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Accusations of abuse, over-training and fat-shaming of athletes as young as 8 have been levelled at one of the country's largest gymnastics programmes.
Multiple parents of children enrolled in competitive gymnastics at Auckland's North Harbour club have told of their concerns at the behaviour of coaches in the nationally acclaimed programme, prompting club management to investigate and promise action.
Meanwhile the sport's national governing body, Gymnastics New Zealand, emailed members this week encouraging potential victims to come forward.
Parents the Weekend Herald spoke to say that girls as young as 8 were told by coaches:
• They were "too fat".
• They were "useless".
• They were "never going to be any good".
• They were only "crying because you are weak".
On one occasion, a gymnast was allegedly seen self-harming in the gym to get out of having to perform, while another athlete was "left sobbing in the foetal position" while her coach allegedly screamed abuse at her.
On that occasion another coach at the gym "rescued" the situation by intervening and removing the girl from the floor and comforting her, the Weekend Herald was told.
Sources claim the following day, at a mock competition, the coach called the athlete over and instructed the gymnast to tell nobody about what had happened the previous day.
North Harbour Gymnastics chief executive Mike Thompson told the Weekend Herald the allegations were "gut-wrenching" as it went against culture changes the club had tried to implement in recent years.
"We put a lot of work into providing a safe environment and educating our gymnasts, our coaches and our parents into being positive in their interactions," he said.
"In 2018 we started a wellness programme which was for gymnasts, parents and the coaching group and it was about the language you use, having a growth mindset and taking that attitude into training and competition.
"To hear of these incidents and the feedback you've been given, is gut-wrenching ... gut-wrenching. It points to the amount of work we still need to do."
Some parents have held concerns about training methods for up to five years.
Those claims include girls being forced to train while injured. One young athlete was allegedly made to continue a routine she was struggling with on the bars — even after the skin on her hands had been torn off.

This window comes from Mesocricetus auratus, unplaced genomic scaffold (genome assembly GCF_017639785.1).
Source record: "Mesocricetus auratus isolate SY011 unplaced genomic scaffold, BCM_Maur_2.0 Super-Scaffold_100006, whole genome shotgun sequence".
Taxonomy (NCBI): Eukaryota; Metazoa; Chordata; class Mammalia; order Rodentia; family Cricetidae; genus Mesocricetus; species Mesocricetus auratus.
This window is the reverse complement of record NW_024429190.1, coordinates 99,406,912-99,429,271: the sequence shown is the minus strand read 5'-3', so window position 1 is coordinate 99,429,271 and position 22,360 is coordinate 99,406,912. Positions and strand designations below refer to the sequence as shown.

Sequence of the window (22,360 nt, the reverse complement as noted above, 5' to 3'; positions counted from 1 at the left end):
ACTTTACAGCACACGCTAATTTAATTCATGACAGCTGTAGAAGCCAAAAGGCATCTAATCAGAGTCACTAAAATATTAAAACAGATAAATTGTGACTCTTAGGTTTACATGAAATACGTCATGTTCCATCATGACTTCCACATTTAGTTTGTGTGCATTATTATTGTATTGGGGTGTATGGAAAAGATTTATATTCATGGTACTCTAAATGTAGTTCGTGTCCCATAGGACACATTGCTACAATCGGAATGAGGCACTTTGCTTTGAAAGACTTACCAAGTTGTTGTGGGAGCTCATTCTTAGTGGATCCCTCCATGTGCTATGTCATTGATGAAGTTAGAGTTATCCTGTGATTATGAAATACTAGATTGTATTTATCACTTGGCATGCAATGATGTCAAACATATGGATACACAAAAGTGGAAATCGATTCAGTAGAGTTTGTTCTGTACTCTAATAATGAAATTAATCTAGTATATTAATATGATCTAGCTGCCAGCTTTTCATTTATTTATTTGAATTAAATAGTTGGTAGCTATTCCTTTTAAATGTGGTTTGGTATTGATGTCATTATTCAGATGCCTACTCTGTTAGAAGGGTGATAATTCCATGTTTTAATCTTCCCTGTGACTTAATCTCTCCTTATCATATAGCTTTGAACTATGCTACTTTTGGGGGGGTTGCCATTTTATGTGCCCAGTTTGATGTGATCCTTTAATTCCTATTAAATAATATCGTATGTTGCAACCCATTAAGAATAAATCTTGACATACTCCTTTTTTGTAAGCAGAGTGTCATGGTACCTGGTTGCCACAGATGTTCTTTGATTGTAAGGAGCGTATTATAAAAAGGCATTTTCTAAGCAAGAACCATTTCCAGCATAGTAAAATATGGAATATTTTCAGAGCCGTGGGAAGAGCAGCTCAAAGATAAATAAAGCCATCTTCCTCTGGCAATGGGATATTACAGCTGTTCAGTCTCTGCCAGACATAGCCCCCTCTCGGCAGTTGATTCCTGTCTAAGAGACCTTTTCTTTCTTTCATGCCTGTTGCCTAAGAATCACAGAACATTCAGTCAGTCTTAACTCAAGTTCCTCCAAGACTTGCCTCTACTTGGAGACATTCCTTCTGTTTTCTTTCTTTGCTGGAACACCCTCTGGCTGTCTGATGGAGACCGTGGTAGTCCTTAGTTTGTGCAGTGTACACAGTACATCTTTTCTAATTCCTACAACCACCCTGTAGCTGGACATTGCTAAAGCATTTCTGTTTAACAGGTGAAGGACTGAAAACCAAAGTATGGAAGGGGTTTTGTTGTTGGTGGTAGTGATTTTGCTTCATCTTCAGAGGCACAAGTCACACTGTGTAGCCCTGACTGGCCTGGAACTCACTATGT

On another occasion, coaches are alleged to have told a young girl to get on with it and "to stop being weak" after she hurt her foot badly on a dismount.
Another gymnast was so concerned by the fact her friend's foot was immediately swollen and blue that she ran to the office to ring the child's mother. The gymnast was taken for X-rays and a metatarsal fracture was revealed.
Joanne* said children had been subjected to fat-shaming and other forms of mostly verbal, "low-level" abuse during their time at the club.
She said while not exclusive to one coach, most of the aggravation stemmed from a coach with a background in Europe.
The coach declined to discuss the allegations when contacted by the Weekend Herald.
According to the parents spoken to, on multiple occasions one coach would tell students as young as 8 that they were "ugly", "too fat", "useless" and "a waste of my time".
On one occasion, Joanne said, the coach physically turned waiting children's heads away so they couldn't see her child's work on a particular apparatus because "it was so ugly".
Some of the allegations are historic and Thompson acknowledged he was aware the coach's interactions with athletes had been problematic in the past.
An email from Thompson to Joanne in 2018, said: "[The coach] will be having a one on one with Cameron [Beeton, manager of competitive gymnastics] specifically to address the matter.
"It will be spelled out that this behaviour will not be tolerated and there will be formal consequences if it happens again."